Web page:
• Implement: Carpooling or specialized routes of neighborhood vans (instead of indirect, impractical and underused bus routes)
  • Community planning to promote non-car options!
  • Make biking safer and easier (more lights, wider lanes)

Williamsburg Accessibility Project, Percent of Trips by Foot or Bicycle



King and Queen Apartments

Conway Garden Aparments

Virginia Ave.

Richmond Road

616 Scotland Street


Wiliiamsburg Landing

Skipwith Farms

First Colony

Holly Hills

Seasonal workers

York Terrace

York County

Jamestown 1607

Steeplecase Apartments

Seasonal workers

Merrimac Trail

Wiliamsburg Landing


Chambrel Retirement Community

Mobile Home Estates

Governor's Land

Chambrel Retirement Community


Old Mooretown Road










“Imagine if we took your car away from you. What would it be like for you to get around without it?”

“Impossible! You definitely need a car.”

“It would be frustrating, demoralizing. I’d stay at home.”

“A disaster. I’d be scared to walk around.”

“I would be immobilized. I’m not in good enough shape to walk to all the places that I need to go or even to the nearest bus stop, which is quite a distance from my home.”

of all the improvements that could be made what is by far the most important to you
“Of all the improvements that could be made, what is, by far, the most important to you?”
  • Better access to where I need to go
  • Better access to public transportation
  • Better bike paths and bus service
  • Bike lanes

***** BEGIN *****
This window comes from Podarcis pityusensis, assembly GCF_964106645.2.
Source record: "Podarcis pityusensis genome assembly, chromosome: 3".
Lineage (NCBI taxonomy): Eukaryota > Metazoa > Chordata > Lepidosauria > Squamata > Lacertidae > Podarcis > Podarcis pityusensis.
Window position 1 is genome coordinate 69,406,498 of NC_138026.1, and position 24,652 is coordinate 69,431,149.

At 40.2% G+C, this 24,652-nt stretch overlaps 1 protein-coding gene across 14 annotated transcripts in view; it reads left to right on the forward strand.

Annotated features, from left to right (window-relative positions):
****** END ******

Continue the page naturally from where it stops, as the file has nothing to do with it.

• Safety for biking or walking
  • More street crossings, wider road shoulders, wider sidewalks
policy proposals
Policy Proposals

Solutions should address the following needs:

  • Buses and bus routes to attract users, with visible routes and stops
  • Accessible buses that are pedestrian and cyclist friendly
  • Areas not serviced directly by bus are still reachable for pedestrians and cyclists
  • Designate a committee representing area districts to determine needy neighborhoods for retro-fitting, including: new sidewalks, bike lanes, crosswalks, curb cuts, and lighting.
next steps the short term approach
NEXT STEPSThe Short Term Approach
  • Goal: focus on simple, cost-effective tools
    • Improve public transportation

(bus routes, bus shelters, bike lanes, publicity) Beautification and benches for pedestrian paths

    • Improve quality of outdoorrecreation/transportation

(connect paths, beautification and maintenance, GIS links)

next steps the long term approach
Next StepsTheLong Term Approach
  • Goal: comprehensive development, research, and implementation
    • Increase presence/voice in the community

(expand membership, community events, forge alliances)

    • Increase presence in local government

(Best Practices for zoning, funding for 2002 Greenways Master Plan, retrofit neighborhoods)

    • Continue to research and assess community transportation needs
  • Ultimate Goal: bring together all stakeholders to promote healthy, safe, environmentally-friendly community
so what can i do
So…What Can I Do?
  • Be active! Take note of areas in need of improvement and of possible future linkages between places you want to go.
  • Communicate your needs to VDOT and local officials.
  • Adopt a trail, path, or sidewalk.
  • Organize a walking, running, or biking club or other group to get out together and go places, or contact the local recreation center to join an already existing group.
  • Join a group that’s working on these issues, such as the Active Williamsburg Alliance.